FORT WAYNE, Ind. (CNS) — The head of the Vatican’s justice, peace and human development efforts urged over 700 graduates of the University of St. Francis to follow the example of their school’s namesake and the advice of the pope who shares his name.
“Consider what impact you make in life,” said Ghanaian Cardinal Peter Turkson, prefect of the Dicastery for Promoting Integral Human Development. He urged graduates to be “sowers of hope” in his May 1 address at the commencement ceremony at the Allen County War Memorial Coliseum in Fort Wayne.
“Impact provokes change and makes beneficiaries of this change full of hope for the future,” he told the graduating class. He also noted how St. Francis of Assisi, in his poverty, found the means to impact all things.
“With no master but Christ and no possession but his own soul, Francis was free to relate to all things and all people,” said Cardinal Turkson. He added that for the saint, “the only real relationship available for human beings to live in is the relationship of brothers and sisters, equal in dignity.”
Cardinal Turkson, 72, has led the Dicastery for Promoting Integral Human Development since it was restructured out of the Pontifical Council for Justice and Peace in 2016, which Pope Benedict XVI named him to in 2009. St. John Paul II made him in a cardinal in 2003.
Encouraging graduates to use their impact on the world as the indicator of their success, the cardinal offered examples of church leaders such as St. Paul VI in 1969 voicing concern for the development of every human being and Pope Francis in 2014 urging the World Economic Forum to adopt economic models driven by inclusion and the common good.
He also drew at length from the pope’s remarks to young people from 115 countries at a virtual, Assisi-based conference held last November, where Pope Francis characterized the pandemic as an opportunity for discernment of how to transform society.
“He wanted them to become the protagonists of a new economic and a new social order — to serve people, and not people reduced to serving money,” the cardinal said. “He exhorted them to regenerate economic order and a new culture.”
Cardinal Turkson and the university’s former president, Franciscan Sister Elise Kriss, received honorary degrees at the ceremony, which marked the first major gathering for the University of St. Francis since the pandemic’s start, as well as the first commencement for the university’s new president, Father Eric Albert Zimmer.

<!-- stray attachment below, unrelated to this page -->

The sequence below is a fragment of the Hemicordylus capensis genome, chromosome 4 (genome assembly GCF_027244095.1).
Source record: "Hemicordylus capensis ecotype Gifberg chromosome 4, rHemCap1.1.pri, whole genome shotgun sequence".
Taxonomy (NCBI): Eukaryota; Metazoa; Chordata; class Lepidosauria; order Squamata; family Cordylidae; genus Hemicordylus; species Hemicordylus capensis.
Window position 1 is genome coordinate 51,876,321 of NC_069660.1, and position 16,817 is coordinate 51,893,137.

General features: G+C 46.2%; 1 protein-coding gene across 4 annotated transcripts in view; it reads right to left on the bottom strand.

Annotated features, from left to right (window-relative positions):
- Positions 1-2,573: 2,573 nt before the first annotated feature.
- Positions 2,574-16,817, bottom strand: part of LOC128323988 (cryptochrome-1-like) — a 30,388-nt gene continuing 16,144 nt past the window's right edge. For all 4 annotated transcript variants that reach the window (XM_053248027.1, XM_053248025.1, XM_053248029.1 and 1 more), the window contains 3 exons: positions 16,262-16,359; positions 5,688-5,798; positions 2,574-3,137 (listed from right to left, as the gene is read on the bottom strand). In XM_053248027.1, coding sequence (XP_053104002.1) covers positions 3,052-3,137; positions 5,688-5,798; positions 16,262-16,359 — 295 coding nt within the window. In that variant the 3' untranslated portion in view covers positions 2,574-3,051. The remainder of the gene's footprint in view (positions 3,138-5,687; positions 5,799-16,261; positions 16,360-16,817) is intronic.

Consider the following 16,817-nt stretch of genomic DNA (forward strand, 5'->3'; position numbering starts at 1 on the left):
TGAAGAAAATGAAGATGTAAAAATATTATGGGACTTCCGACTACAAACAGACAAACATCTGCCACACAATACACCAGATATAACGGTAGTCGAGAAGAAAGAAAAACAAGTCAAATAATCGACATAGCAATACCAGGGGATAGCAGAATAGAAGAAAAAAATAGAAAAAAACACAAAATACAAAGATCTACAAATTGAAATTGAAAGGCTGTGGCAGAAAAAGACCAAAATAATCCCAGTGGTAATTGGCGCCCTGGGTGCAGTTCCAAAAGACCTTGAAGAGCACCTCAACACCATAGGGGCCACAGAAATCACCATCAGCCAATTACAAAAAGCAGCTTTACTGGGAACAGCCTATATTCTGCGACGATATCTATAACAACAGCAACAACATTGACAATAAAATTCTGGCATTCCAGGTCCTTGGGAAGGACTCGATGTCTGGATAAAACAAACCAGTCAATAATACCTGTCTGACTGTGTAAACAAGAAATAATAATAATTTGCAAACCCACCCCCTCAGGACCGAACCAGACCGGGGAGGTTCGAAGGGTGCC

Nearly 50 members of the class of 2020, whose commencement was canceled due to the pandemic, also participated.
While the cardinal has ties to Holy Cross College at Notre Dame and has worked with Notre Dame’s Mendoza School of Business on days of reflection for CEOs and other leaders of fuel industries, this was his first visit to the Fort Wayne-based university founded in 1890 by the Sisters of St. Francis of Perpetual Adoration.
“I told my students in the Catholic social teaching course that he was coming,” said Franciscan Sister Jacinta Krecek, chair of philosophy and theology, who used the occasion for her students to delve into the efforts and issues led by the cardinal’s dicastery. “And three of the class are graduating today, so they were ready for his arrival.”
“It’s nice that we have such an obvious Franciscan connection … and on such a crucial issue,” said theology professor Adam A.J. DeVille on Cardinal Turkson’s widely credited role as drafter of the pope’s 2015 encyclical on care for the environment, “Laudato Si’.”
“It’s incredible having a cardinal here. Being a Catholic institution and to have someone from the Vatican come and speak, I think that we’re very blessed,” said theology professor T. Alexander Giltner.
Cardinal Turkson’s office has also led the Vatican’s COVID-19 commission, which has coordinated with the church in over 50 countries, providing support where possible, and — in the Vatican’s capacity as a state — has engaged in multilateral talks to advocate for inclusive vaccine distribution that doesn’t leave poor countries behind.
Citing Pope Francis in his address, the cardinal said the pandemic “started as a health care issue, but it has also exposed a lot of other social issues: the fragility and unsustainability of a lot of our social structures.”
Speaking to media prior to the ceremony, he addressed the Vatican’s concern that as many people as possible get vaccinated, in order to end the pandemic.
“Unless we’re all out of this, we’re never going to be all out of this,” he said. “We recognize there’s a lot of hesitation about taking the vaccine, supported by a lot of conspiracy theories.”
But ultimately, he said, personal freedom has to acknowledge moral responsibility.
“A health care decision is a personal decision, but we still say, although this is a personal decision, recognize the well-being and the good of the other,” he said.
He also emphasized that the decision to be vaccinated against COVID-19 “has an impact and a responsibility toward your neighbor and those you live with.”
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